Probability of incubation by male Japanese Barn Swallows increases with plasma testosterone level. Hasegawa, M., Arai, E., & Nakamura, M. 2020. IBIS. DOI: 10.1111/ibi.12816 VIEW

High testosterone levels are not conducive for good parental behavior. Numerous studies have reported a negative relationship between the level of this sex hormone and paternal care (Lynn 2016). For example, testosterone-tanked male Starlings (Sturnus vulgaris) spend less time incubating the eggs because they were too busy singing to neighboring females (Pinxten et al. 2007). The link between testosterone and paternal care makes intuitive sense: higher levels of this hormone increase aggression and lead to more sexual behavior. Not the ideal traits for a good parent. But in biology there are always exceptions, as exemplified by a recent study on Japanese Barn Swallows (Hirundo rustica gutturalis).

Masaru Hasegawa, Emi Arai and Masahiko Nakamura monitored the nesting behavior of Barn Swallows in a residential area of Joetsu City. They captured roosting birds during the night and measured the testosterone levels in their blood plasma. Next, they pointed cameras to the nests and carefully observed the daily lives of the Barn Swallows. Specifically, the researchers noted down how often the male incubated the eggs. In contrast to the expectations described above, males with high testosterone levels were more likely to participate in incubation. What could explain this surprising result?

Figure 1 The probability of male incubation (on the y-axis) increases with higher testosterone levels (on the x-axis).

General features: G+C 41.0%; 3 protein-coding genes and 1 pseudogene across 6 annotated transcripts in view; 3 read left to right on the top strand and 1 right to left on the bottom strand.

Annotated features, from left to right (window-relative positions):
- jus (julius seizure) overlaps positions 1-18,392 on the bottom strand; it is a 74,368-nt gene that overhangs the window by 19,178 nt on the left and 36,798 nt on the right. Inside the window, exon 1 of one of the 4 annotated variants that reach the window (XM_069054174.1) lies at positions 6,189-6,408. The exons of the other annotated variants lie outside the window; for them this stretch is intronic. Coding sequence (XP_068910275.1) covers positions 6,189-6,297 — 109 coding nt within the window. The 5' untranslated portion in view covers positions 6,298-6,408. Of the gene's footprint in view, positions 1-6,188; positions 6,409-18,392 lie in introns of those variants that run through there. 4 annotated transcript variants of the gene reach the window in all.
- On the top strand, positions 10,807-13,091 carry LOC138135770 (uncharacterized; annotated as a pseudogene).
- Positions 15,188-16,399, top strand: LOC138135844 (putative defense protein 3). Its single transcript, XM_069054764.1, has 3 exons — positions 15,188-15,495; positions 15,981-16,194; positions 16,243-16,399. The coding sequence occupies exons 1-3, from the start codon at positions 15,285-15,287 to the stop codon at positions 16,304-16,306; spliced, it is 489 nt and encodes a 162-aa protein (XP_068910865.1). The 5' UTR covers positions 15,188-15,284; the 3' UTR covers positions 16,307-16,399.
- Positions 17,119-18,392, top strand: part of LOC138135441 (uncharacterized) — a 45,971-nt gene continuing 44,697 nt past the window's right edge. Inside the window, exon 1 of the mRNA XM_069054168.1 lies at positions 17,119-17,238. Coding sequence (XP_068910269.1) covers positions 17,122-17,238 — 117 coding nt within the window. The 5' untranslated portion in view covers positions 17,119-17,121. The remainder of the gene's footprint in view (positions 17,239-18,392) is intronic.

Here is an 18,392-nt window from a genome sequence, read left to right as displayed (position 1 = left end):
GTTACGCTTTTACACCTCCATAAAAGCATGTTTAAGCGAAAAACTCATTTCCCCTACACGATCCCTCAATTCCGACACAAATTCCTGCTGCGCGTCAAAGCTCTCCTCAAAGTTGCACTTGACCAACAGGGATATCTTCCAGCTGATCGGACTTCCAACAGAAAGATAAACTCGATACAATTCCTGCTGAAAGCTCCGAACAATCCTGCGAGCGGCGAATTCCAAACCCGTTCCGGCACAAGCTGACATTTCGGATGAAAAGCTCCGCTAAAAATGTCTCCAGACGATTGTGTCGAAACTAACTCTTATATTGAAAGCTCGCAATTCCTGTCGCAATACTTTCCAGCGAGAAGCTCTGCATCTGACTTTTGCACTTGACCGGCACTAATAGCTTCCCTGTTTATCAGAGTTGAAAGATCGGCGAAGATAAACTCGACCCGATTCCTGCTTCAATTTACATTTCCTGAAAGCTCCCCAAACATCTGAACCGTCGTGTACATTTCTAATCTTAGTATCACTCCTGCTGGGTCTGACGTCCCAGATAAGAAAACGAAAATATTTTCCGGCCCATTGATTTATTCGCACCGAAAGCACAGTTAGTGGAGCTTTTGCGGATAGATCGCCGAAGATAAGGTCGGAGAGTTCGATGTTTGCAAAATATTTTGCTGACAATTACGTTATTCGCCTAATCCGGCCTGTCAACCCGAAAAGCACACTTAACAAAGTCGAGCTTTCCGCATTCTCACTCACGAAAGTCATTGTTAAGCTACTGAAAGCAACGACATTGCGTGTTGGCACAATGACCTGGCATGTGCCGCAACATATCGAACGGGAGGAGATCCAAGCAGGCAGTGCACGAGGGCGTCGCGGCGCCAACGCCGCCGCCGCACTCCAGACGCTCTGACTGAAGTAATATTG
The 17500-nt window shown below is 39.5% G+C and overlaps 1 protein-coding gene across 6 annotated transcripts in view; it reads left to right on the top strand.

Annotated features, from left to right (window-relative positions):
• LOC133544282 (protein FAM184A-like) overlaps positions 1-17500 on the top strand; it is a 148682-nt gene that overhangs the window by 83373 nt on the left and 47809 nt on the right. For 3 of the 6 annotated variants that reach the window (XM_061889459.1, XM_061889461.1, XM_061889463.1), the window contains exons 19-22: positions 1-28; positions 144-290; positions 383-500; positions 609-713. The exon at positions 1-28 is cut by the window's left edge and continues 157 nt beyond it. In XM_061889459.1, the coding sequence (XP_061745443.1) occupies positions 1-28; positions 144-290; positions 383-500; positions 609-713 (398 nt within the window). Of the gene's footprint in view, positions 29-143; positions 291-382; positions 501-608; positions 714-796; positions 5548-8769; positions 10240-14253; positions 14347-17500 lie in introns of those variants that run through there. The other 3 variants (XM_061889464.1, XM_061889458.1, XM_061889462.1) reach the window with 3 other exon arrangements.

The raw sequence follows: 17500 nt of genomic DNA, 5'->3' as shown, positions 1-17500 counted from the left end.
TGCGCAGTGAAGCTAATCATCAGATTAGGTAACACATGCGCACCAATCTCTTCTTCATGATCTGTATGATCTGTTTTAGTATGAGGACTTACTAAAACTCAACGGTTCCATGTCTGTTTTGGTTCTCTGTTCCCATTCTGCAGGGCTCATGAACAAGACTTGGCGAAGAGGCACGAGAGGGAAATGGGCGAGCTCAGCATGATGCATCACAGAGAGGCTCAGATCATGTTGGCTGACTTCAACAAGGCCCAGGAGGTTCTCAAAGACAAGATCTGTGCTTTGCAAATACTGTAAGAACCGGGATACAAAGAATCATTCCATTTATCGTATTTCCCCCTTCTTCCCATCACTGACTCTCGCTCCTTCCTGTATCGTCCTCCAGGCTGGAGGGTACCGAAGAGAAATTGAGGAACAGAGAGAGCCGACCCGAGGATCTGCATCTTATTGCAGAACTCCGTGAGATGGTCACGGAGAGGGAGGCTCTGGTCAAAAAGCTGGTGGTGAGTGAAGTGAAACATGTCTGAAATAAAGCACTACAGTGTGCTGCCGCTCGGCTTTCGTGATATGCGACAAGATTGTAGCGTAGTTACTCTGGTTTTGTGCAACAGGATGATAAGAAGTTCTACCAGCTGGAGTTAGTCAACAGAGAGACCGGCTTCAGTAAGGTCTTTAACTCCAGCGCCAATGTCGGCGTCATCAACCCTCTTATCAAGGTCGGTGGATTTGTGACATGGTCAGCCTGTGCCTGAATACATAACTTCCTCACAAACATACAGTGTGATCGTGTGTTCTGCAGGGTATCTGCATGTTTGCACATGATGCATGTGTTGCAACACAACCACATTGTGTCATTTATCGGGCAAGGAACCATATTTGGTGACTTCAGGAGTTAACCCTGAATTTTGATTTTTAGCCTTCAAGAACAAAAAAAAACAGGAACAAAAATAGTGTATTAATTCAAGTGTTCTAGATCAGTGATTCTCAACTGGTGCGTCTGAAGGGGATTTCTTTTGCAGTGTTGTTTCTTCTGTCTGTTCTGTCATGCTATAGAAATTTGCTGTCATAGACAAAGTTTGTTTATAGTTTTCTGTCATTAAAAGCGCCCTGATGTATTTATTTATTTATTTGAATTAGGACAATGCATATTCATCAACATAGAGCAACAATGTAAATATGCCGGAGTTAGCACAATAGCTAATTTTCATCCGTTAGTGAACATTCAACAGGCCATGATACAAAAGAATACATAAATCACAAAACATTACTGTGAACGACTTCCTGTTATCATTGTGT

The peculiar paternal care of these birds might be related to the high predation pressure in the area. In contrast to other subspecies, Japanese Barn Swallows do not breed in colonies but build their nests in separate locations (Turner 2006). The isolated nests are more vulnerable to predators (Arai et al. 2009). Moreover, the Barn Swallows have to be on the lookout for competitors, such as Tree Sparrows (Parus montanus), that could take over their nest. Males with high testosterone might thus be more aggressive and vigilant, guarding the nest while incubating the eggs (Kazama et al. 2011). However, the patterns in this study are only correlational and other factors might explain this surprising relationship between testosterone levels and paternal care. Indeed, the researchers indicate that “testosterone manipulation, together with experimentally simulated predator exposure, is required to investigate the causal relationship between plasma testosterone levels, nest monitoring and male incubation investment.” To be continued.


Arai, E., Hasegawa, M. & Nakamura, M. (2009). Divorce and asynchronous arrival in Barn Swallows Hirundo rustica. Bird Study 56: 411– 413. VIEW

Kazama, K., Niizuma, Y., Sakamoto, Q.K. & Watanuki, Y. (2011). Factors affecting individual variation in nest defense intensity in colonially breeding Black‐tailed Gulls. Canadian Journal of Zoology 89: 938– 944. VIEW

Lynn, S.E. (2016). Endocrine and neuroendocrine regulation of fathering behavior in birds. Hormones and Behavior 77: 237– 248. VIEW

Pinxten, R., de Riddler, E., Archens, L., Darras, V.M. & Eens, M. (2007). Plasma testosterone levels of male European Starlings (Sturnus vulgaris) during the breeding cycle and in relation to song and paternal care. Behaviour 144: 394– 410. VIEW

Turner, A.K. (2006). The Barn Swallow. London: T & AD Poyser. VIEW

Image credits

Top right: Japanese Barn Swallow (Hirundo rustica gutturalis) | Alpsdake | CC BY-SA 4.0 Wikimedia Commons

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